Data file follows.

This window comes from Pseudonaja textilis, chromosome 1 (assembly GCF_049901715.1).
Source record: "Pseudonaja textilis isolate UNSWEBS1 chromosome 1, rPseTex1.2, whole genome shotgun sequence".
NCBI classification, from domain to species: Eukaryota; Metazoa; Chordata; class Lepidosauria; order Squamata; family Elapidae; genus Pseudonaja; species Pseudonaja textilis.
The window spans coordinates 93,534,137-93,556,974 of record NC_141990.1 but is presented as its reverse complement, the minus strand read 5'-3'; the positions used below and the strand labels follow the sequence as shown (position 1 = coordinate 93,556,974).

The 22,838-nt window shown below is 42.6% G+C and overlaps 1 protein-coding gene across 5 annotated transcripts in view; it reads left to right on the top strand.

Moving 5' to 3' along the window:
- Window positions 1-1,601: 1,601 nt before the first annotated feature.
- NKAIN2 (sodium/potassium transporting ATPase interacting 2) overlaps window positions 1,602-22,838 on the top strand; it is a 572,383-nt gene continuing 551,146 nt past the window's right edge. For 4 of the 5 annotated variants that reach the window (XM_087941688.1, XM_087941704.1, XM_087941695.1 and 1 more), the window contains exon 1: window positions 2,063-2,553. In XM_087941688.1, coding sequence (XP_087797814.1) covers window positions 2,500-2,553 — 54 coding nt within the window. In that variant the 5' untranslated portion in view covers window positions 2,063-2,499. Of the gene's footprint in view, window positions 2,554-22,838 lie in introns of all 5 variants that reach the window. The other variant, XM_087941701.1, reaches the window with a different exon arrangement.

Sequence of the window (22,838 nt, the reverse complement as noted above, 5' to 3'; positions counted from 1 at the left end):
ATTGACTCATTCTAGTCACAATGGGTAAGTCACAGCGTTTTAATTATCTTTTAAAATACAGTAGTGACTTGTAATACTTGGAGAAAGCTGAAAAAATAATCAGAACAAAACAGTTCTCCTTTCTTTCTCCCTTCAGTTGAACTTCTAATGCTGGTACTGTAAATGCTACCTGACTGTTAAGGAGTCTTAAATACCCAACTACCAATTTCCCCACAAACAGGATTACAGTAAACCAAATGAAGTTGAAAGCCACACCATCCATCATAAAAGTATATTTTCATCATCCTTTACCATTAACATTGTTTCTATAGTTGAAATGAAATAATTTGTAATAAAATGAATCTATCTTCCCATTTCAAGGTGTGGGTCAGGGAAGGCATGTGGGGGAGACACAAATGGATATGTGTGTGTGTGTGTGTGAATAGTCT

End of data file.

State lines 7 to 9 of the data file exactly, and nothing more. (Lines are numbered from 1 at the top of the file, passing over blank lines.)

- Window positions 1-1,601: 1,601 nt before the first annotated feature.
- NKAIN2 (sodium/potassium transporting ATPase interacting 2) overlaps window positions 1,602-22,838 on the top strand; it is a 572,383-nt gene continuing 551,146 nt past the window's right edge. For 4 of the 5 annotated variants that reach the window (XM_087941688.1, XM_087941704.1, XM_087941695.1 and 1 more), the window contains exon 1: window positions 2,063-2,553. In XM_087941688.1, coding sequence (XP_087797814.1) covers window positions 2,500-2,553 — 54 coding nt within the window. In that variant the 5' untranslated portion in view covers window positions 2,063-2,499. Of the gene's footprint in view, window positions 2,554-22,838 lie in introns of all 5 variants that reach the window. The other variant, XM_087941701.1, reaches the window with a different exon arrangement.

Sequence of the window (22,838 nt, the reverse complement as noted above, 5' to 3'; positions counted from 1 at the left end):